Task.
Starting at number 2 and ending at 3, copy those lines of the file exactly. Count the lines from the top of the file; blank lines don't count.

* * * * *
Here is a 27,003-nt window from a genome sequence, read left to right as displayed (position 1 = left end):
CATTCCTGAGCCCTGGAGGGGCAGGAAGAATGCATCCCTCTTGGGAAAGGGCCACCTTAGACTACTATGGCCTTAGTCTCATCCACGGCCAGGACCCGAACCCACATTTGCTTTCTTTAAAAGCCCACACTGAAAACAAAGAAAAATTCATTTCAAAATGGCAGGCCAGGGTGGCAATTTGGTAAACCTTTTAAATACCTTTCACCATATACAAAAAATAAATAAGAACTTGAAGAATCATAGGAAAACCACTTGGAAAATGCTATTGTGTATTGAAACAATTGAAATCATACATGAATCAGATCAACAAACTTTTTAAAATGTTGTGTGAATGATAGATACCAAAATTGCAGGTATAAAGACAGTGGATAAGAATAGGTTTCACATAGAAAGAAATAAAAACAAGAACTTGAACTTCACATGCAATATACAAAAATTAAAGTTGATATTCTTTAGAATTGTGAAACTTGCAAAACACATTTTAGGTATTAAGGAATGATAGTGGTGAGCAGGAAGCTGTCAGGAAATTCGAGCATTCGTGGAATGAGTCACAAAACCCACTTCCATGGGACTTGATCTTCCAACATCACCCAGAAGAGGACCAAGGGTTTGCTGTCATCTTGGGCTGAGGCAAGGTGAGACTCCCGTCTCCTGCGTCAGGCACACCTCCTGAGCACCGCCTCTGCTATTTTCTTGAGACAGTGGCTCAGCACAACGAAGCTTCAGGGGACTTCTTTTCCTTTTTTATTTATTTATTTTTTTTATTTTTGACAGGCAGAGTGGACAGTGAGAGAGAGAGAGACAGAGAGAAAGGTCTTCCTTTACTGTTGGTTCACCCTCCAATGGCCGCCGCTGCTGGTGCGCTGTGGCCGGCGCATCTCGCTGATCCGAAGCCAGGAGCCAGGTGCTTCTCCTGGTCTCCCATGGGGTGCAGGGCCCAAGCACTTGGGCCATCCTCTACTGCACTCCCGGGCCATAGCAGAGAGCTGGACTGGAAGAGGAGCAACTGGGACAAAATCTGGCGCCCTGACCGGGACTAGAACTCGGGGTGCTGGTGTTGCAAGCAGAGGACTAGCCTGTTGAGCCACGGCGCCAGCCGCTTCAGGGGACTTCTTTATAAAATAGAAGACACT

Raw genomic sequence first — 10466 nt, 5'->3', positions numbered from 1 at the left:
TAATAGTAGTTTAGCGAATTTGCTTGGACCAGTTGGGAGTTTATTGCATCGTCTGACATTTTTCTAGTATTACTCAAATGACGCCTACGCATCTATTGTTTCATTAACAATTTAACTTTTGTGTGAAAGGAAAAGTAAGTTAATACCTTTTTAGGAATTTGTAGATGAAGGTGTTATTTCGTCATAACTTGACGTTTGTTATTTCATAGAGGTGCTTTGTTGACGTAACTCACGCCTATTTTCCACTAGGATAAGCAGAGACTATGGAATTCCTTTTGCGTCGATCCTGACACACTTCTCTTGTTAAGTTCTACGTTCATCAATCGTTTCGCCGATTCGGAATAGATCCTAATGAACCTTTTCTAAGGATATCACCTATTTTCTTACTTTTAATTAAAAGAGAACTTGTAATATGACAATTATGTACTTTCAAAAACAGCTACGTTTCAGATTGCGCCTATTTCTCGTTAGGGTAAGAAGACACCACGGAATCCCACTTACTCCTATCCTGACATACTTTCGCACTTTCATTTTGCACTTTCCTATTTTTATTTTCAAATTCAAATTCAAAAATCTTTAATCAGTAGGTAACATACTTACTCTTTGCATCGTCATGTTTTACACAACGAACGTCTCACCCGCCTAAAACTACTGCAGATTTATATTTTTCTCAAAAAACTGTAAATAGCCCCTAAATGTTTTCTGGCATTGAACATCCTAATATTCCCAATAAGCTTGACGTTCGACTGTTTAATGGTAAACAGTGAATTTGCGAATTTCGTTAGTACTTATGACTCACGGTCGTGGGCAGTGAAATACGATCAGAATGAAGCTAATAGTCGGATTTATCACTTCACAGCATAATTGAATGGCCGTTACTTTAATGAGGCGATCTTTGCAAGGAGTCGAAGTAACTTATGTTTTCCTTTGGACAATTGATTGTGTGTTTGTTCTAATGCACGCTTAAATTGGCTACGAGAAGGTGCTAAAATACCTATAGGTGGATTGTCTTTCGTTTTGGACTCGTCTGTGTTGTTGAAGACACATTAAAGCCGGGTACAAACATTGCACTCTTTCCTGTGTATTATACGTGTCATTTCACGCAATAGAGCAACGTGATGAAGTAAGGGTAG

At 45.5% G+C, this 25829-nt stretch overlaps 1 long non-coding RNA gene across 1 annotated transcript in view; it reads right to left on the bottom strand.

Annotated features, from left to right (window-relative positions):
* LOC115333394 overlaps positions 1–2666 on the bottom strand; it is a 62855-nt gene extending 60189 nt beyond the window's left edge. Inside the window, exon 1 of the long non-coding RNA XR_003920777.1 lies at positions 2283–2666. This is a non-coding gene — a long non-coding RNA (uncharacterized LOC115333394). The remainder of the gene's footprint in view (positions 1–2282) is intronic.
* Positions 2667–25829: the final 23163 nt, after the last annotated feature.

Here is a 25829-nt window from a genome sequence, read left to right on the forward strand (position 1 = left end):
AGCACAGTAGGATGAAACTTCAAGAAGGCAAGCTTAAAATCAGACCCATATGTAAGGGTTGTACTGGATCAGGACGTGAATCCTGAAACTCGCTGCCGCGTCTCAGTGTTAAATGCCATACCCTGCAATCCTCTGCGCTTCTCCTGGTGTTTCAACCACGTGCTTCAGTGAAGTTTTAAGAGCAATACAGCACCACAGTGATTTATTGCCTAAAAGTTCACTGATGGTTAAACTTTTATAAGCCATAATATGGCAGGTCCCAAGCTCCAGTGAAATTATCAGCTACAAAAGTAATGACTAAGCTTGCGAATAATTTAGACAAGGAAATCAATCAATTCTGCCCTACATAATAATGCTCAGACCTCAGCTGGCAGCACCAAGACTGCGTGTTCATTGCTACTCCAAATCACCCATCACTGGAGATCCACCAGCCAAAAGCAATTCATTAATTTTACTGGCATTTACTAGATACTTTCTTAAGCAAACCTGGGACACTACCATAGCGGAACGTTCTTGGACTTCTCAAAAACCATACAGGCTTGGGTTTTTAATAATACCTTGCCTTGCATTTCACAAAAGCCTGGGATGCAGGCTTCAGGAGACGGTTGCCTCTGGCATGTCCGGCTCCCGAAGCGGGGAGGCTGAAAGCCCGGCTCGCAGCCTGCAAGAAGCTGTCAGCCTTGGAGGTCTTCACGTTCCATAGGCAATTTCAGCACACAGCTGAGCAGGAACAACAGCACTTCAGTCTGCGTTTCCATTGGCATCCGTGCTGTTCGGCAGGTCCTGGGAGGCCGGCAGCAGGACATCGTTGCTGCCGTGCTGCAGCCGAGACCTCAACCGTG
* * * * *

CATTCCTGAGCCCTGGAGGGGCAGGAAGAATGCATCCCTCTTGGGAAAGGGCCACCTTAGACTACTATGGCCTTAGTCTCATCCACGGCCAGGACCCGAACCCACATTTGCTTTCTTTAAAAGCCCACACTGAAAACAAAGAAAAATTCATTTCAAAATGGCAGGCCAGGGTGGCAATTTGGTAAACCTTTTAAATACCTTTCACCATATACAAAAAATAAATAAGAACTTGAAGAATCATAGGAAAACCACTTGGAAAATGCTATTGTGTATTGAAACAATTGAAATCATACATGAATCAGATCAACAAACTTTTTAAAATGTTGTGTGAATGATAGATACCAAAATTGCAGGTATAAAGACAGTGGATAAGAATAGGTTTCACATAGAAAGAAATAAAAACAAGAACTTGAACTTCACATGCAATATACAAAAATTAAAGTTGATATTCTTTAGAATTGTGAAACTTGCAAAACACATTTTAGGTATTAAGGAATGATAGTGGTGAGCAGGAAGCTGTCAGGAAATTCGAGCATTCGTGGAATGAGTCACAAAACCCACTTCCATGGGACTTGATCTTCCAACATCACCCAGAAGAGGACCAAGGGTTTGCTGTCATCTTGGGCTGAGGCAAGGTGAGACTCCCGTCTCCTGCGTCAGGCACACCTCCTGAGCACCGCCTCTGCTATTTTCTTGAGACAGTGGCTCAGCACAACGAAGCTTCAGGGGACTTCTTTTCCTTTTTTATTTATTTATTTTTTTTATTTTTGACAGGCAGAGTGGACAGTGAGAGAGAGAGAGACAGAGAGAAAGGTCTTCCTTTACTGTTGGTTCACCCTCCAATGGCCGCCGCTGCTGGTGCGCTGTGGCCGGCGCATCTCGCTGATCCGAAGCCAGGAGCCAGGTGCTTCTCCTGGTCTCCCATGGGGTGCAGGGCCCAAGCACTTGGGCCATCCTCTACTGCACTCCCGGGCCATAGCAGAGAGCTGGACTGGAAGAGGAGCAACTGGGACAAAATCTGGCGCCCTGACCGGGACTAGAACTCGGGGTGCTGGTGTTGCAAGCAGAGGACTAGCCTGTTGAGCCACGGCGCCAGCCGCTTCAGGGGACTTCTTTATAAAATAGAAGACACT

Raw genomic sequence first — 10466 nt, 5'->3', positions numbered from 1 at the left: